RandBall Q&A: Sports Illustrated’s Gary Smith

Posted on October 2nd, 2008 – 11:57 AM
By Michael Rand

smith.JPGsmithbook.jpgIn trying to find a worthy comparison for Gary Smith’s contributions to the world of sportswriting (and writing in general), several names popped up. The Babe Ruth of … The Wayne Gretzky of … The Michael Jordan of … but none sounded right. Hopefully, you get the idea: his depth of writing for Sports Illustrated has defined a genre. Twenty of his best pieces appear in a new book called “Going Deep: 20 Classic Sports Stories.” If you aren’t familiar with his work, there’s always time for change. From legends to relative unknowns, Smith finds a way to get to the heart of stories. He also recently took the time to answer some questions from us. Here we go:

RandBall: How did you pick these 20 stories, and was that a difficult process?

Gary Smith: It was. I went back and forth over a lot of them. One thing was wanting to get all four of the national magazine award stories in there. And there are three that either a movie has been made or rights for a movie have been sold. Then I was just trying to get a mix. I had some thoughts toward pacing, a mixture of celebrities and unknown. And things with a different feel. There was no formula or science to it.

RB: Do you have a personal favorite or favorites?

GS: It’s hard to say, but up there among the favorites is one I wrote called “Damned Yankee” and the one about Ali’s entourage.

RB: I’d like to talk about the process: For one of the average-length pieces in the book, can you give me a rough outline of the process from the inception of the idea to publication?

GS: I get an idea, and then I try to spend a couple days reading anything I can about it. I jot some questions down, and if the person is agreeable I try to spend a week and a half or so with them. Then I come back and start transferring material into my laptop, putting it into categories. I’m thinking about the material, thinking about themes, and writing down follow-up questions, and I do a good bit of follow-up calling. Then I’m thinking about how I want to structure it, what the piece really has to say, trying to show it not just say it, and then finally I start writing. That will take an average of three weeks.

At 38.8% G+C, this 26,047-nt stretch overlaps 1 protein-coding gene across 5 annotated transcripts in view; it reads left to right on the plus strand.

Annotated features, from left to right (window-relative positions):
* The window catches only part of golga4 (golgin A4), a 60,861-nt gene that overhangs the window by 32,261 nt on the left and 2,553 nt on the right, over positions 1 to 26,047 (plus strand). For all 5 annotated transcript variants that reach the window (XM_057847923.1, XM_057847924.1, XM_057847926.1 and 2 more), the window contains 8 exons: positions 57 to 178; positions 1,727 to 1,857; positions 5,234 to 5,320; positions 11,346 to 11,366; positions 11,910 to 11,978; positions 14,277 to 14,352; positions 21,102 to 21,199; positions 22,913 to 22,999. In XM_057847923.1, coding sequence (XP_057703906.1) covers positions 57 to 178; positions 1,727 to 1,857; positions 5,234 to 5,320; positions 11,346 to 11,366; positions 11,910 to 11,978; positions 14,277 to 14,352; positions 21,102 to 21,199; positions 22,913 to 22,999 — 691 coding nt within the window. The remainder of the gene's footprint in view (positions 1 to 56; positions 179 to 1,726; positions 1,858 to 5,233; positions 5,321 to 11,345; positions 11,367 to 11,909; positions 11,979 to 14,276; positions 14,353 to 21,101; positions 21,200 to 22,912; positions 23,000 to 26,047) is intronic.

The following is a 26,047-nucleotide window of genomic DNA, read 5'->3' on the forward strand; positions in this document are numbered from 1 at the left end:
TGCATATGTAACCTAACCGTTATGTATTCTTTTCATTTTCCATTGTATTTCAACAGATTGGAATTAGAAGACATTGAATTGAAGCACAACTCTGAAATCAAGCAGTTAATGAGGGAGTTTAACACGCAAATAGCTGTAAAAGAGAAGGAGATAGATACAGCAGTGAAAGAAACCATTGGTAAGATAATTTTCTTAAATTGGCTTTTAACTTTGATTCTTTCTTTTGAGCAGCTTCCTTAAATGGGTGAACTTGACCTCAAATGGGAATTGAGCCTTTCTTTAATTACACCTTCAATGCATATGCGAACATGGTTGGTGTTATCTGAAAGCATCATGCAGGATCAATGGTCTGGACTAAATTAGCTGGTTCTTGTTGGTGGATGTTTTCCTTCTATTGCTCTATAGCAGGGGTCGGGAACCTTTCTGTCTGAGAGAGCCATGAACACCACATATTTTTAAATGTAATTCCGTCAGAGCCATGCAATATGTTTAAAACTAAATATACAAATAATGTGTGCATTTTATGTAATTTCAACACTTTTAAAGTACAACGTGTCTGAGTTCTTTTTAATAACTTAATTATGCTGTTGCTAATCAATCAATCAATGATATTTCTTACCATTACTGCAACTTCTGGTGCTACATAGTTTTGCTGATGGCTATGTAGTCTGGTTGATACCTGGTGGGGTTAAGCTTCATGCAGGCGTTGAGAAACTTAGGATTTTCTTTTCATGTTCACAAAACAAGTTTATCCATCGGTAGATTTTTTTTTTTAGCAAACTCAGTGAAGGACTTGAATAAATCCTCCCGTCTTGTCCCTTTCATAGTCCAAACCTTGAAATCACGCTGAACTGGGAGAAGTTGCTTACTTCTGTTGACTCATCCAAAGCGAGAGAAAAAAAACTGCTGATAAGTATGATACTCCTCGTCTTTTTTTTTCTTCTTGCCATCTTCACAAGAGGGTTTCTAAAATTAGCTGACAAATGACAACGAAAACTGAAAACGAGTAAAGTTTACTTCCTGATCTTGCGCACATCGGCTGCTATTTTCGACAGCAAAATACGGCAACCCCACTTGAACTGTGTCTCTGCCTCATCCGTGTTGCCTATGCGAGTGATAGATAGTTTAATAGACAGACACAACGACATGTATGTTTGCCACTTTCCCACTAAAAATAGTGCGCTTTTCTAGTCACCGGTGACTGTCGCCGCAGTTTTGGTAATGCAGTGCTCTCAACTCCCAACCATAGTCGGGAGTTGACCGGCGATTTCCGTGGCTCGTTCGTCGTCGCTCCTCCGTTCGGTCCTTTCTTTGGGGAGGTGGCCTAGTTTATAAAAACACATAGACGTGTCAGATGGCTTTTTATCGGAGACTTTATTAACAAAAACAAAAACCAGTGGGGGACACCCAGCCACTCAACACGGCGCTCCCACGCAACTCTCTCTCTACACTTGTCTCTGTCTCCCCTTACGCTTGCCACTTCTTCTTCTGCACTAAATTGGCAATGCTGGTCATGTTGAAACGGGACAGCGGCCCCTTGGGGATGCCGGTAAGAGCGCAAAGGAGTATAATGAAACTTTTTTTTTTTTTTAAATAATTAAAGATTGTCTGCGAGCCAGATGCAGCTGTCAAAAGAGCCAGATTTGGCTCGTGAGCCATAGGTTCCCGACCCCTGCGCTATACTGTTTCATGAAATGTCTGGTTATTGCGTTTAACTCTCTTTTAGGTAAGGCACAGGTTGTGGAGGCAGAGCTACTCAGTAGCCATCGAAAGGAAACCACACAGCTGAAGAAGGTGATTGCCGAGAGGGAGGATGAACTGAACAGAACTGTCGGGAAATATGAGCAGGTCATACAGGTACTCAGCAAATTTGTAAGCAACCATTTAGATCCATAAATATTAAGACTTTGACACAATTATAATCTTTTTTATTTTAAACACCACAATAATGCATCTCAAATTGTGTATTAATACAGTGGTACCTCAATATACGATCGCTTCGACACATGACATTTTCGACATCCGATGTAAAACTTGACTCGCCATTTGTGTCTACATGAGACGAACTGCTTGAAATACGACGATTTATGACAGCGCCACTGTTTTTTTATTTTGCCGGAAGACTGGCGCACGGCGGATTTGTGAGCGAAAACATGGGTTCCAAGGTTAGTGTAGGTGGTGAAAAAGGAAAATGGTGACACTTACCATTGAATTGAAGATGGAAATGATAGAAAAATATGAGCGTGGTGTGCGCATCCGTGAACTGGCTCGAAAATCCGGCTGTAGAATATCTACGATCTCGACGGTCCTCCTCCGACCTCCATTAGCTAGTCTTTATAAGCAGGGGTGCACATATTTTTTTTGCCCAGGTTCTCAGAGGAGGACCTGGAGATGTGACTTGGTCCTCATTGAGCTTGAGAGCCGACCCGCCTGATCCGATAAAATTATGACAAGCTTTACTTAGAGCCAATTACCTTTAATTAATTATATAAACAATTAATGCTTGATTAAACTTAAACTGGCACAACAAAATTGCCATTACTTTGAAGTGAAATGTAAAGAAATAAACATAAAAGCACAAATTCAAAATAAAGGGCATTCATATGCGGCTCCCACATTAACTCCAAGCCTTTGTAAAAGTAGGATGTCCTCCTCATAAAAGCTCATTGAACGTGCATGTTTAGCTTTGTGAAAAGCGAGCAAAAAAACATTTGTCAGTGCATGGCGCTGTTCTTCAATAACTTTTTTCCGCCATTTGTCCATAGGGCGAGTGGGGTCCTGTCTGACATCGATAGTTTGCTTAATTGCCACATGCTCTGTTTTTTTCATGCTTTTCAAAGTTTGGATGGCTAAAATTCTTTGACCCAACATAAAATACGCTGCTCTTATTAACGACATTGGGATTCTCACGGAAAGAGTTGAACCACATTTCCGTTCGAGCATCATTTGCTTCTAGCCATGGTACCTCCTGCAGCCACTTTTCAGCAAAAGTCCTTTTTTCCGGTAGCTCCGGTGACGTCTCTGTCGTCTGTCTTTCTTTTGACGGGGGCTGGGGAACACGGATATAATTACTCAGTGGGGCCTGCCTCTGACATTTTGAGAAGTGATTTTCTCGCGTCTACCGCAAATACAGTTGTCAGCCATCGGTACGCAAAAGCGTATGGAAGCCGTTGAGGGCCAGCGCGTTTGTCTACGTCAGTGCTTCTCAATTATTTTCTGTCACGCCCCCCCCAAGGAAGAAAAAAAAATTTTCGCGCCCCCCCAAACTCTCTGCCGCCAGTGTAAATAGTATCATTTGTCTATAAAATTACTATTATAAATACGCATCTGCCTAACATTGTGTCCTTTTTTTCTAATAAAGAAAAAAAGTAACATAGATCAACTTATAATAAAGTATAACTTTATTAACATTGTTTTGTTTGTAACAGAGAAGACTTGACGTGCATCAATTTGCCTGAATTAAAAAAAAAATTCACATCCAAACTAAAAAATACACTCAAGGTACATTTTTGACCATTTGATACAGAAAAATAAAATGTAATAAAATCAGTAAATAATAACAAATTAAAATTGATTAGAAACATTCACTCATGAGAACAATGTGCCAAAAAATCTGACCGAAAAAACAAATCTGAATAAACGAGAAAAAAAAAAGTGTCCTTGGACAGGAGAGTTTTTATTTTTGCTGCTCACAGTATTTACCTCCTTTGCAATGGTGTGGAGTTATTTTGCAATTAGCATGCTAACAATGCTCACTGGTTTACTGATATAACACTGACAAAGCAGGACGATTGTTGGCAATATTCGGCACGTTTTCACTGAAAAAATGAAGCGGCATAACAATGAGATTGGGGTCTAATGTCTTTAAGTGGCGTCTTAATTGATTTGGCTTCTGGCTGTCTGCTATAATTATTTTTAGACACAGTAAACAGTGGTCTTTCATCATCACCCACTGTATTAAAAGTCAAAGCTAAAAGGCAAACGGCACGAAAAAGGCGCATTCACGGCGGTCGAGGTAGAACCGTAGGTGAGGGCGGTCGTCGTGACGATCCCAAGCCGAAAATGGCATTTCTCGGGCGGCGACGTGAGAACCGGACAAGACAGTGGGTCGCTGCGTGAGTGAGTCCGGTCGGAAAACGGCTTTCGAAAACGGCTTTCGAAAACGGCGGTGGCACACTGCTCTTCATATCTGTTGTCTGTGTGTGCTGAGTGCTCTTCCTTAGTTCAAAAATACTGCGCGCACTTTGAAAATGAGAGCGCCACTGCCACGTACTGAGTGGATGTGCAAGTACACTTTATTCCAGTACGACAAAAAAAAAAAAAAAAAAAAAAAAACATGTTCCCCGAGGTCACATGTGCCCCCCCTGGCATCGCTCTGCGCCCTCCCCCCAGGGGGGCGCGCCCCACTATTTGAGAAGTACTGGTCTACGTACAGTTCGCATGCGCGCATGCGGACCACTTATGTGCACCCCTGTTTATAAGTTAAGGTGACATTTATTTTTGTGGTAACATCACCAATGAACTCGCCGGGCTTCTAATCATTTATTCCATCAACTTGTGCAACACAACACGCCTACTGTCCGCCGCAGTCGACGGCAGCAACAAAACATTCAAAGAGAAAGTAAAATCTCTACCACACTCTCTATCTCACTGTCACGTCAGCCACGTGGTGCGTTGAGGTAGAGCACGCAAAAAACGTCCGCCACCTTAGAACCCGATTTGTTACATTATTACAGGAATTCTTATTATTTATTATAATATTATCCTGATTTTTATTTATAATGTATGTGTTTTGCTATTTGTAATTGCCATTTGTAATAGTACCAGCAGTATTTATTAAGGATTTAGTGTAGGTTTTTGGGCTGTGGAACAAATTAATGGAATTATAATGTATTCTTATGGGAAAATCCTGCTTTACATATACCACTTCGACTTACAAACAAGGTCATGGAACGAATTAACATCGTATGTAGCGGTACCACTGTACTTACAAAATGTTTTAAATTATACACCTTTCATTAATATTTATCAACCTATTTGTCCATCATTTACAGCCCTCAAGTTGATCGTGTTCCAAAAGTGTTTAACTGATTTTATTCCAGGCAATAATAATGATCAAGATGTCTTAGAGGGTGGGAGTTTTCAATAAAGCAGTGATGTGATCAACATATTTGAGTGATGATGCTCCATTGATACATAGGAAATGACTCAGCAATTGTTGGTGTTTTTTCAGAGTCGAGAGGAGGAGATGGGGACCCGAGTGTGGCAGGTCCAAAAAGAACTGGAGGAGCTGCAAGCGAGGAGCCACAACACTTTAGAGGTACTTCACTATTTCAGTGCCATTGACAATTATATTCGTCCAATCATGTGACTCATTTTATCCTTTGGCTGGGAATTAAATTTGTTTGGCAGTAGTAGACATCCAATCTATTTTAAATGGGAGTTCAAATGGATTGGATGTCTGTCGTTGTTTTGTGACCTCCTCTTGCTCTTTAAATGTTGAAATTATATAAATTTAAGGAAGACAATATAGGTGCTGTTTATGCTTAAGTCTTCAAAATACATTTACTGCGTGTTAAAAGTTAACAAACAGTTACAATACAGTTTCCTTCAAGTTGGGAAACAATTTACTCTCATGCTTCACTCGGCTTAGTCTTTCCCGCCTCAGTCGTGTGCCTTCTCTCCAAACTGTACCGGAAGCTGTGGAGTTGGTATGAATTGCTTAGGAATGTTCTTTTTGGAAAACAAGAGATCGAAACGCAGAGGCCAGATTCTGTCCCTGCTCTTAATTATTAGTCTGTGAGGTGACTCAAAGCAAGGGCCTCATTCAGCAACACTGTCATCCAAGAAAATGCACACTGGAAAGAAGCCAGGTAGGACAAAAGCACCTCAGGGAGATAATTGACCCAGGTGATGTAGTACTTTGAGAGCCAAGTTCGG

RB: You not only get access to your subjects, but you use it extraordinarily well. Your ability to peel back the layers – and to keep peeling – is the key to your work, in my mind. How would you describe the way you approach and gain the trust of your subjects?

GS: Some of it has to do with being comfortable with yourself and trusting yourself, and hopefully that puts the other person at ease. They get a sense with the questions as its developing and unfolding that the priority is just trying to understand who they are as a person instead of trying to judge them. Maybe some of them have read a few things I’ve written before, which helps. … It definitely is something that develops over time. It’s something that’s grown with confidence in what I was doing.

RB: When you go that deep with people, how do you ultimately let go and move on to the next thing?

GS: It’s kind of like coming up out of a dream sometime. It takes a couple days to clear it out of your head, and its’ never completely cleared out. The stories and the people – you emerge from something.

RB: You remark in the acknowledgments, “In an industry in which the long narrative is gasping …” a partial quote intended to give thanks to your editor at SI. What are your thoughts on the overall direction of the business and the types of writing going on?

GS: The movement of ad dollars from print to online is hard to ignore. I think it’s a shame, and something will be lost. To me, the web is a great medium, but it’s far from the ideal medium for long, thought-provoking things. We’re going there with a mindset of going there for information. You’re in that mode, trigger finger ready for a scroll, rather than to think or feel and absorb it. I’m hoping in some way that through at least books or something, people will realize the importance of something that takes them to a different place, that there’s some forum for that aside from the web. I just don’t think that transaction works there. That medium (the Internet) works for other things.

RB: What else do you read, both within the sportswriting world and beyond?

GS: We get the New York Times here every day, and I read the local Charleston (S.C.) paper. Beyond that, the last couple of years I have been reading a lot of philosophy. A friend of mine and I are trying to follow the ball from the Pre-Socratics in Greece to where we are now … we’re not all the way through. We’re maybe halfway down that road right now.

RB: Interesting. Is that type of range in your reading something that translates into your writing, or is it just a personal interest?

GS: It’s both. It has definitely shaped a lot of how I think about the world and other human beings, and how I approach stories.

RB: I imagine you aren’t used to being the interview subject. Is it strange being in the other chair, so to speak?

GS: I definitely have done more of that [interviewing] in the last couple of weeks than in my entire life. The questions have all been good … but it is strange. I’m not learning anything new.

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